Fortunately, most folks who work at UW qualify for retirement and savings plans, or can access professional financial advice through CareLink. There’s even an entire webpage devoted to explaining how your retirement plan works, and another on how you can start saving money.

So what does this all really mean? It means that yes, money can help make you happy, but you have to put in some amount of effort for that satisfaction to match your unique set of values and priorities. It’s definitely easier said than done, but isn’t it worth it?

Share any of your own saving or spending advice in the comments below, and remember that no matter how much you make, at the end of the day money just another tool.

3 Thoughts on “Can Money Make You Happy?”

On April 27, 2016 at 11:44 AM, jay said:

Wait, so is that $72k just for one person??? I make about $30k and so does my boyfriend. We’re not doing too badly. We have savings and we eat well and go on trips. (Not big trips, but around here you don’t have to go far to have a great time.) If we made that much I think we could do what we really want and start shopping for a house. If we made that much EACH… that would be incredible, lol. Comfortable and then some, for sure.

    On April 29, 2016 at 3:35 PM, Jeanie Lindsay said:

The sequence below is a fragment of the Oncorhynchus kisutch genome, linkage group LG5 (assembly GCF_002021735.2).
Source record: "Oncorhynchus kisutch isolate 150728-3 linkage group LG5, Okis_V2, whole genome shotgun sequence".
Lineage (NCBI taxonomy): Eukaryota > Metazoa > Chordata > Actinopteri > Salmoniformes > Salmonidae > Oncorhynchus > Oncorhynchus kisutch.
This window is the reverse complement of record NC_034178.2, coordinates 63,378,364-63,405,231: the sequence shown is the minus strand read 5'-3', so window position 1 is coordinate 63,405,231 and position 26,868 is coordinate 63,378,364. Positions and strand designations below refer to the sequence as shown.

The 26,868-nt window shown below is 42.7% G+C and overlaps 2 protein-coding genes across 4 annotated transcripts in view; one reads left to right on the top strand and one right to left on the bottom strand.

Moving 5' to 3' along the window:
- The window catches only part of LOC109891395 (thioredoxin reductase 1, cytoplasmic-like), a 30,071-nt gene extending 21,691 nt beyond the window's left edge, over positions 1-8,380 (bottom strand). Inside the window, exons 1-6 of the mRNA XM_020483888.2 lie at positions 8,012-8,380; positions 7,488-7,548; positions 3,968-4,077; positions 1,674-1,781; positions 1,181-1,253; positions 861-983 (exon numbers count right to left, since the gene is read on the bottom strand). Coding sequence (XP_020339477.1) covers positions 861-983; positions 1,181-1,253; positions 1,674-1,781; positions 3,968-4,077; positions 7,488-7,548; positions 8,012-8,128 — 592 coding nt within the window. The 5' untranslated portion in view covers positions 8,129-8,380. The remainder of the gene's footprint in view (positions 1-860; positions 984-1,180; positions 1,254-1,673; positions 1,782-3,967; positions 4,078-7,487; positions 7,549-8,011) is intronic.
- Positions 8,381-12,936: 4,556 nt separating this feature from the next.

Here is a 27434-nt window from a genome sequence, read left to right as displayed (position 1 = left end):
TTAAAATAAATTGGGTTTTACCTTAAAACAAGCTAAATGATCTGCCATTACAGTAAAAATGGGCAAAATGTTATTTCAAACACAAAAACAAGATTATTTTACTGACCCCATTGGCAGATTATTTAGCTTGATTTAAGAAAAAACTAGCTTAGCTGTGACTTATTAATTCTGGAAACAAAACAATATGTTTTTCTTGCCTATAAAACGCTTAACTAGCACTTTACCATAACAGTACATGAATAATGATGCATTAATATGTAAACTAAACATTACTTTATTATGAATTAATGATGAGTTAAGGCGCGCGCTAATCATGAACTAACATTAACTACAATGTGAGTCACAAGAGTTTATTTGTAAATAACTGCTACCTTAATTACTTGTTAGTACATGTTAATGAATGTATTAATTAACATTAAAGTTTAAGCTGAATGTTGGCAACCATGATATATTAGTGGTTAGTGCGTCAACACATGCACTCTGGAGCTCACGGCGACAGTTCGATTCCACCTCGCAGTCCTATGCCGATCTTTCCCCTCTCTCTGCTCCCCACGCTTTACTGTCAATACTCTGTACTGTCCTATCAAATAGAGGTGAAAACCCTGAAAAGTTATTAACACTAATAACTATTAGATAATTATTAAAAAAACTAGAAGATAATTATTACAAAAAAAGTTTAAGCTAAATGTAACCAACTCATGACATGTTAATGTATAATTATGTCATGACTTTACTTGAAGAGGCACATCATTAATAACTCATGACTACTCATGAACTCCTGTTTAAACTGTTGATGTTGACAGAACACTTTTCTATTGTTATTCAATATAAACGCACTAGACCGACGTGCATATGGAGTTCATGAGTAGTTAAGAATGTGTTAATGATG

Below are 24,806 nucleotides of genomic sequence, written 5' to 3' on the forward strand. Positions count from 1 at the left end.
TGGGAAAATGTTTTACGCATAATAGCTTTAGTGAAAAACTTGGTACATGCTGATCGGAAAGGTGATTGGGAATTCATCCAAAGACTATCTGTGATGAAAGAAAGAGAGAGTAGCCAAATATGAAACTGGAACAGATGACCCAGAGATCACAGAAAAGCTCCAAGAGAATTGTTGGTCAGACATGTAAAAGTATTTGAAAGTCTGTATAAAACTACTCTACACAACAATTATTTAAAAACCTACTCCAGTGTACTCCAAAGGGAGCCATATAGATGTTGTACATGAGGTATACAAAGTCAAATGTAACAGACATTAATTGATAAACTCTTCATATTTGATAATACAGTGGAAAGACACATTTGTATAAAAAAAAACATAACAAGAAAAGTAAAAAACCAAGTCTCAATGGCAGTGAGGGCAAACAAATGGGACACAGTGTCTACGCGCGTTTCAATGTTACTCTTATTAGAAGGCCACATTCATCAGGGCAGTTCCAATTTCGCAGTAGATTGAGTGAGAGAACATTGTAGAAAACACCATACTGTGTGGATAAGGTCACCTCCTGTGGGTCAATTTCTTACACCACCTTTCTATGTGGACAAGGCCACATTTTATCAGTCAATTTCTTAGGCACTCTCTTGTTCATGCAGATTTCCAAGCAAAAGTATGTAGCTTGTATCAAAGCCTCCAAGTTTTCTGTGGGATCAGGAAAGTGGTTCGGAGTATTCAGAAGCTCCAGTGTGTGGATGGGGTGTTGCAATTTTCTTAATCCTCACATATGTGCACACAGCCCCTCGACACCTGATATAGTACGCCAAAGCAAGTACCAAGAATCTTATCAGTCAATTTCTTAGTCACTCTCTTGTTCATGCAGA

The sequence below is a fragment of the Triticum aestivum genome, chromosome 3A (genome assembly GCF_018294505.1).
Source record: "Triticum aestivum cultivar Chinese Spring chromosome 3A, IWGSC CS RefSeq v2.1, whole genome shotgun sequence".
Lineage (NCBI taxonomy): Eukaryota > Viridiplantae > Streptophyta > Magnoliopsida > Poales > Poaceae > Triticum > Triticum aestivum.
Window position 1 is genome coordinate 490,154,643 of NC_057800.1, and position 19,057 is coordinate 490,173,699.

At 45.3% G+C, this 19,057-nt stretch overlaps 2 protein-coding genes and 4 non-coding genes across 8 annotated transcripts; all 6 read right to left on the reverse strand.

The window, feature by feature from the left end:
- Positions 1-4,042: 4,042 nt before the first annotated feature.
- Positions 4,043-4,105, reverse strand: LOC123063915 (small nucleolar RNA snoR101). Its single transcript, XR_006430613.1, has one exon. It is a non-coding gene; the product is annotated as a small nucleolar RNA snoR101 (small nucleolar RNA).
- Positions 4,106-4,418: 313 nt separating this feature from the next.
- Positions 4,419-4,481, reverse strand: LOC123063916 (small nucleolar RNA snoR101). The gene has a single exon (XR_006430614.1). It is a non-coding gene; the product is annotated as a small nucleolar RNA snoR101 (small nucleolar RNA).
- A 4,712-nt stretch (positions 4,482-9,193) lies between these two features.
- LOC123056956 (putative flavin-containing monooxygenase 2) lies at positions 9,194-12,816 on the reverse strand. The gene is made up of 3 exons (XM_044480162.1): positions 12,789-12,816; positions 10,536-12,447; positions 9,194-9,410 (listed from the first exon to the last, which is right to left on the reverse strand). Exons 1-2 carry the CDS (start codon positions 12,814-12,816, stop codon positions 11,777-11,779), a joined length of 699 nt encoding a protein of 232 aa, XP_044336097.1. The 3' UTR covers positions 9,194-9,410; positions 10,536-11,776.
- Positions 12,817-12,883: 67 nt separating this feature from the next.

According to the study Geekwire refers to, yes, they mean it for just one person! They used something called the 50-30-20 budget rule to find that figure, but I agree, that would definitely be a very “comfortable” living.

On April 28, 2016 at 12:46 PM, Layth Matthews said:

This is a wonderful article and not least because it seems to point out some empirical standing for the experience based conjecture in my book: “The Four Noble Truths of Wealth: a Buddhist view of economic life”

Just as Milton Friedman said, ‘Inflation is always and everywhere a monetary phenomenon” we could say wealthiness or happiness is always and everywhere a matter of perception.

A med student once asked me what is the secret of financial success? Everyone surreptitiously leaned in around the table to hear my reply, and I finally said, “the secret of financial success is to make friends with yourself, because that way you won’t squander your money seeking happiness externally so much, and you will make more level headed financial decisions.” Then one of the listeners said, “So the secret is that there is no secret!” and everyone laughed. But there definitely is a secret. And the secret is that making friends with oneself is a profound and challenging journey to make.

And another interesting “secret” is that materialism (over-fixation on external solutions) is actually the greatest obstacles to not only happiness, but also to material success! E.g. At the personal level – overspending, at the corporate level – focusing on products vs. solutions, or at the policy level – focusing on GDP benefits from trade liberalization without addressing localized fallout. OK, Maybe that last one is a stretch. 🙂